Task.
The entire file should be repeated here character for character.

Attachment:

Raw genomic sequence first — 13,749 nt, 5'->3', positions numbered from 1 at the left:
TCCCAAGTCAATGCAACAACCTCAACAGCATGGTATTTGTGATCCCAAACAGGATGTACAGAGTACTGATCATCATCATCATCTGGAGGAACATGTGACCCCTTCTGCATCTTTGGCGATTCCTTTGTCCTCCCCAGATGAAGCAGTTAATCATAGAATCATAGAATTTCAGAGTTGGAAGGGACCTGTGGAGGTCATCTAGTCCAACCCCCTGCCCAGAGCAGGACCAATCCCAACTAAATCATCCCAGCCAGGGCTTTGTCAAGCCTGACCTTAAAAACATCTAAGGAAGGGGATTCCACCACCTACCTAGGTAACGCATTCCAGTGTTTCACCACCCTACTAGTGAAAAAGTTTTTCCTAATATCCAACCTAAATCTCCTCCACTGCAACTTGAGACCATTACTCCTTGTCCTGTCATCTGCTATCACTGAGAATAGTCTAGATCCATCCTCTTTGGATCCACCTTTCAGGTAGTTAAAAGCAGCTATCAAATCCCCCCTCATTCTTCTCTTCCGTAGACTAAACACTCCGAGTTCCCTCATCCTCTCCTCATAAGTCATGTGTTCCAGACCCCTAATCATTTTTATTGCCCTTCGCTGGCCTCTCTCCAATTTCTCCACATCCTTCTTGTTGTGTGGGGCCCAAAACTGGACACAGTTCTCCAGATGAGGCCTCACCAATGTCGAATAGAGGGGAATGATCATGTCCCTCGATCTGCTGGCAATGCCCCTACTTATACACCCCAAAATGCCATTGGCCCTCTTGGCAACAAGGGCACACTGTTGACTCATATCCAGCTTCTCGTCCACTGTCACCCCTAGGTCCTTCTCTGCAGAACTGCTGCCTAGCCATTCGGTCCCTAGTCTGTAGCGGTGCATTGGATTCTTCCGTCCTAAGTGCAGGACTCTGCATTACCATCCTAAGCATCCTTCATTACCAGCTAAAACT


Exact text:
Raw genomic sequence first — 13,749 nt, 5'->3', positions numbered from 1 at the left:
TCCCAAGTCAATGCAACAACCTCAACAGCATGGTATTTGTGATCCCAAACAGGATGTACAGAGTACTGATCATCATCATCATCTGGAGGAACATGTGACCCCTTCTGCATCTTTGGCGATTCCTTTGTCCTCCCCAGATGAAGCAGTTAATCATAGAATCATAGAATTTCAGAGTTGGAAGGGACCTGTGGAGGTCATCTAGTCCAACCCCCTGCCCAGAGCAGGACCAATCCCAACTAAATCATCCCAGCCAGGGCTTTGTCAAGCCTGACCTTAAAAACATCTAAGGAAGGGGATTCCACCACCTACCTAGGTAACGCATTCCAGTGTTTCACCACCCTACTAGTGAAAAAGTTTTTCCTAATATCCAACCTAAATCTCCTCCACTGCAACTTGAGACCATTACTCCTTGTCCTGTCATCTGCTATCACTGAGAATAGTCTAGATCCATCCTCTTTGGATCCACCTTTCAGGTAGTTAAAAGCAGCTATCAAATCCCCCCTCATTCTTCTCTTCCGTAGACTAAACACTCCGAGTTCCCTCATCCTCTCCTCATAAGTCATGTGTTCCAGACCCCTAATCATTTTTATTGCCCTTCGCTGGCCTCTCTCCAATTTCTCCACATCCTTCTTGTTGTGTGGGGCCCAAAACTGGACACAGTTCTCCAGATGAGGCCTCACCAATGTCGAATAGAGGGGAATGATCATGTCCCTCGATCTGCTGGCAATGCCCCTACTTATACACCCCAAAATGCCATTGGCCCTCTTGGCAACAAGGGCACACTGTTGACTCATATCCAGCTTCTCGTCCACTGTCACCCCTAGGTCCTTCTCTGCAGAACTGCTGCCTAGCCATTCGGTCCCTAGTCTGTAGCGGTGCATTGGATTCTTCCGTCCTAAGTGCAGGACTCTGCATTACCATCCTAAGCATCCTTCATTACCAGCTAAAACT